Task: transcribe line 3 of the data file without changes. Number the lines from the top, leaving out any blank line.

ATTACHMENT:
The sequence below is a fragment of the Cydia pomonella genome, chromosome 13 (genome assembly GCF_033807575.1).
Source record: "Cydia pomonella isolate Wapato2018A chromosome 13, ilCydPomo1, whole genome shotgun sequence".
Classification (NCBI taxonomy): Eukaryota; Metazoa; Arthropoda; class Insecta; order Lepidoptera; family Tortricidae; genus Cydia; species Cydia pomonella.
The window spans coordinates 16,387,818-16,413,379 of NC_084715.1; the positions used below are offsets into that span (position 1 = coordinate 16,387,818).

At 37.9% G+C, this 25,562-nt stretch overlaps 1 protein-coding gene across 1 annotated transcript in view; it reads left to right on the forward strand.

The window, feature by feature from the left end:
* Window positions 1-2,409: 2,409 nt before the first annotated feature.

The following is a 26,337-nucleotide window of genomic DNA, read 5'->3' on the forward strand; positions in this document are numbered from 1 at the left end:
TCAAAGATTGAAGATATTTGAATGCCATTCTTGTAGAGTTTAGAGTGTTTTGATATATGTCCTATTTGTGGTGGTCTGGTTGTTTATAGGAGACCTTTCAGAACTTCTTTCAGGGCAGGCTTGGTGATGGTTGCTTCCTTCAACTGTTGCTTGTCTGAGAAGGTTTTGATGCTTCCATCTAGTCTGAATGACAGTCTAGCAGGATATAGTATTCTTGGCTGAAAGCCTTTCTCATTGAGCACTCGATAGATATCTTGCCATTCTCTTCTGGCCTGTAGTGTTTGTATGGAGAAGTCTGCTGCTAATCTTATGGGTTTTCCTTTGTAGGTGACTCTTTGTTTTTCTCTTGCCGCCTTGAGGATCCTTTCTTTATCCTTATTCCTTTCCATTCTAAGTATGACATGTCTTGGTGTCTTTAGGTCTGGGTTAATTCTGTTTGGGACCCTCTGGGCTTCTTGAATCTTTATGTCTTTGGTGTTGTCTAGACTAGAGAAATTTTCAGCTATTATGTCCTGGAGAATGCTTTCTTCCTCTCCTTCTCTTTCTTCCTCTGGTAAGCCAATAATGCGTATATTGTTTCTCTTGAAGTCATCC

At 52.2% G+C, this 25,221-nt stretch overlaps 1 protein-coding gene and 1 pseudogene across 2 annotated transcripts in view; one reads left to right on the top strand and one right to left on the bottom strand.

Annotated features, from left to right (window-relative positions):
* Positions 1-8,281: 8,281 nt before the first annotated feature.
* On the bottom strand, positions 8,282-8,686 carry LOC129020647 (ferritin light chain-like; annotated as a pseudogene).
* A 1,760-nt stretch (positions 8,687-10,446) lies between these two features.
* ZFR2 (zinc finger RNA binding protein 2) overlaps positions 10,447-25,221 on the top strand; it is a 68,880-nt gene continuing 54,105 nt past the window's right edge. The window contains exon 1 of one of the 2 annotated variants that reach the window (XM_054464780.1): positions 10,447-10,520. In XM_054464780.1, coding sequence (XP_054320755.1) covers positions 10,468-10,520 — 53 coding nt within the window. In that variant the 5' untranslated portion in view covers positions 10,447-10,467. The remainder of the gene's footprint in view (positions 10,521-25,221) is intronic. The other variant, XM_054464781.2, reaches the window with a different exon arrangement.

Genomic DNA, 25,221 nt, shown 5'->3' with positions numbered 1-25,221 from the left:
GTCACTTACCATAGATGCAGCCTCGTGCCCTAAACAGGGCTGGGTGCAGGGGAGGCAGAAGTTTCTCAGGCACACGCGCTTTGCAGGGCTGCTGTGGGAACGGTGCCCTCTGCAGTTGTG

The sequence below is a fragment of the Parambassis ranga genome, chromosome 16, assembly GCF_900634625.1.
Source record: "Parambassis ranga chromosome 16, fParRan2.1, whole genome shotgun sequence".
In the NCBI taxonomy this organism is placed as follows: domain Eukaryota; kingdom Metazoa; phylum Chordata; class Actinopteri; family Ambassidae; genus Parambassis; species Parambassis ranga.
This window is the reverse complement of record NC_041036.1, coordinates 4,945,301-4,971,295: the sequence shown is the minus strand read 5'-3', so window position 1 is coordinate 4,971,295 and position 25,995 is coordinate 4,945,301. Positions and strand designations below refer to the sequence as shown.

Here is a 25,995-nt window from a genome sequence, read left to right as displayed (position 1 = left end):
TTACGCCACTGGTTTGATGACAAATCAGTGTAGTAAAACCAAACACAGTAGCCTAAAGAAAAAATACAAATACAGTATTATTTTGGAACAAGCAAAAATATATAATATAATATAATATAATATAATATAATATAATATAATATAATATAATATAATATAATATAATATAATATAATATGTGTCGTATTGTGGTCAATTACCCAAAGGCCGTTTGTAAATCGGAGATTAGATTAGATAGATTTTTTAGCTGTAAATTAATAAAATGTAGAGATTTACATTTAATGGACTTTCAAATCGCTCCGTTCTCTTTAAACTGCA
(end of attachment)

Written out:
Classification (NCBI taxonomy): Eukaryota; Metazoa; Arthropoda; class Insecta; order Lepidoptera; family Tortricidae; genus Cydia; species Cydia pomonella.